I'm aware that the origin of the pentatonic scales probably preceded the diatonic scales, so does that mean that the designation of scale degrees for a pentatonic scale would be 1,2,3,4, and 5, or is it generally accepted that the scale degrees for pentatonic scales are based on the diatonic scales as in 1, 2, 3, 5, and 6, degrees and are designated in that fashion?

  • I trust you refer to the major pent. rather than the more used (in the guitar world) the minor pent.
    – Tim
    Commented Jan 15, 2022 at 16:27
  • Are we talking about history of making music or history of analyzing music? Commented Jan 16, 2022 at 22:04
  • @aparente001- Actually, I'm asking about current analysis language, but the history helps me understand the reasons why. Commented Jan 17, 2022 at 13:59

3 Answers 3

  1. Numbers: 1 2 3 5 6 don't represent pentatonic scale degrees. They list 5 pitches of a major scale used in the specific pentatonic scale – major pentatonic in this case. In jazz/pop nomenclature major (ionian) scale is a typically used reference, so e.g. a scale commonly called minor pentatonic has pitches 1 b3 4 5 b7. There are some other conventions, e.g. this page: https://en.wikipedia.org/wiki/Pentatonic_scale shows examples of some pentatonic scales using minor (aeolian) scale as a reference.

  2. Scale degrees: tonic, supertonic, mediant, subdominant, dominant, submediant and subtonic were developed to describe western music. If a pentatonic scale is used in the context of western music, these scale degrees are probably still the actual reference and it's reasonable to use them. If you speak of a pentatonic (or any other) scale used the context of non-western music, and you want to use other terminology then probably you should introduce the reader (with western music education) to that terminology first.

  3. Pentatonic is any scale with 5 pitches. There are many pentatonic scales in use. Expression like "third note of a pentatonic scale" is meaningless unless you specify what pentatonic scale you have in mind. On the other hand it happens that degrees of western major and minor scales degrees have similar function (e.g. mediant in C major: E has a similar function as mediant in C minor: Eb, despite they are different notes). One cannot expect the same to apply universally to all pentatonic scales.

To summarize: in the context of western music, use degrees of western scales. If you write about music that is based strongly on pentatonic scales and not on western scales, then numbering the scale degrees 1 2 3 4 5 may make sense, but make sure to explain to the reader what do you mean by these numbers or refer to the existing nomenclature.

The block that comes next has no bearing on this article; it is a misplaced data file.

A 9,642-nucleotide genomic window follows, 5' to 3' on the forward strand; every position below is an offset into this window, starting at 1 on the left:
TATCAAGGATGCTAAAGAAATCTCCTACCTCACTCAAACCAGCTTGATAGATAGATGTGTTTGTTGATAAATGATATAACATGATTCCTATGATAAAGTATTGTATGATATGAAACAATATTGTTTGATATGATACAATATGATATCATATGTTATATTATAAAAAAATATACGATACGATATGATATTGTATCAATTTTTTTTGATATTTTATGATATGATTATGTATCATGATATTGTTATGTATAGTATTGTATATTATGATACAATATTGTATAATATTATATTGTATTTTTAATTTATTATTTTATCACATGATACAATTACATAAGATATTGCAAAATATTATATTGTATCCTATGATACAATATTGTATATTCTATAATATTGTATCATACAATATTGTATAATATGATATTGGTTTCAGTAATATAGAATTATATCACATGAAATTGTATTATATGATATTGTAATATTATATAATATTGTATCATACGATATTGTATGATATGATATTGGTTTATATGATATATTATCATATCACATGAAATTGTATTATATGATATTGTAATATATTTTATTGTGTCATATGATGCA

I usually see the pentatonic scale degree numbers like 1 2 3 5 6.

Obviously, those aren't ordinal numbers.

If you want to break away from the notion that those are the numbers of a "gapped" major scale, to dispel the notion that the pentatonic scale was derived from a major scale, just think of the numbers as references to intervals above the tonic.

The minor pentatonic is sometimes labeled as 1 b3 4 5 b7. If you consider something like b3 is not strictly speaking an ordinal number (what would the flat third day of June be?) then it seems easier to see how these numbers can be thought of a intervals above the tonic (it's a flat third above the tonic.)

If someone referred to the third of a C pentatonic scale, my only question would be whether major or minor, the tone being either E for major or Eb for minor. I would not expect them to mean either the E for ordinal third tone in C major pentatonic or F for the ordinal third tone in C minor pentatonic.

You might have trouble finding what is "generally accepted" with a survey of literature. I have a few books with sections about the pentatonic scale, and none of them number the scale tones.

If a pentatonic tune is put into a tonal harmonic setting, I think it makes a lot of sense to use the numbers like 1 2 3 5 6, because the harmonization will most likely treat those scale tones like the analogous tones of the diatonic scale. I think it's fine to use that number, for that reason, even if you hold with the idea that the pentatonic scale pre-dates, and was not derived from the diatonic scale. It just makes things easier to talk about in the context of the harmony.


Since the diatonic scale has become the base for so much where terminology is concerned, then yes, the (major) pent. notes maybe should be called 1,2,3,5,6.

However since it's accepted that the pent. scale pre-existed the diatonic, then the pent. notes ought to be simply 1,2,3,4,5!

It's probably easier for most of us to use the diatonic scale as the datum point, and I think we'd understand 1,2,3,5,6 as it stands - after all, using the number 6 couldn't make it part of just a pentatonic scale, could it?

  • Be good if the dver provided what might be a far superior answer!
    – Tim
    Commented Jan 15, 2022 at 18:42
  • 1
    What you think “should” or “ought to” be the way things are does not answer a question about the way things are. And that would be true even if there weren’t a far superior answer. Commented Jan 15, 2022 at 20:22
  • I'm not convinced that the pentatonic "precedes" the diatonic in the sense that one grew from the other (though I'm sure, yes, it was in use in Asia long before the diatonic was in Europe). But I'm not sure there's a narrative that makes the pentatonic an evolutionary ancestor of the diatonic. Commented Jan 19, 2022 at 22:21

Not the answer you're looking for? Browse other questions tagged or ask your own question.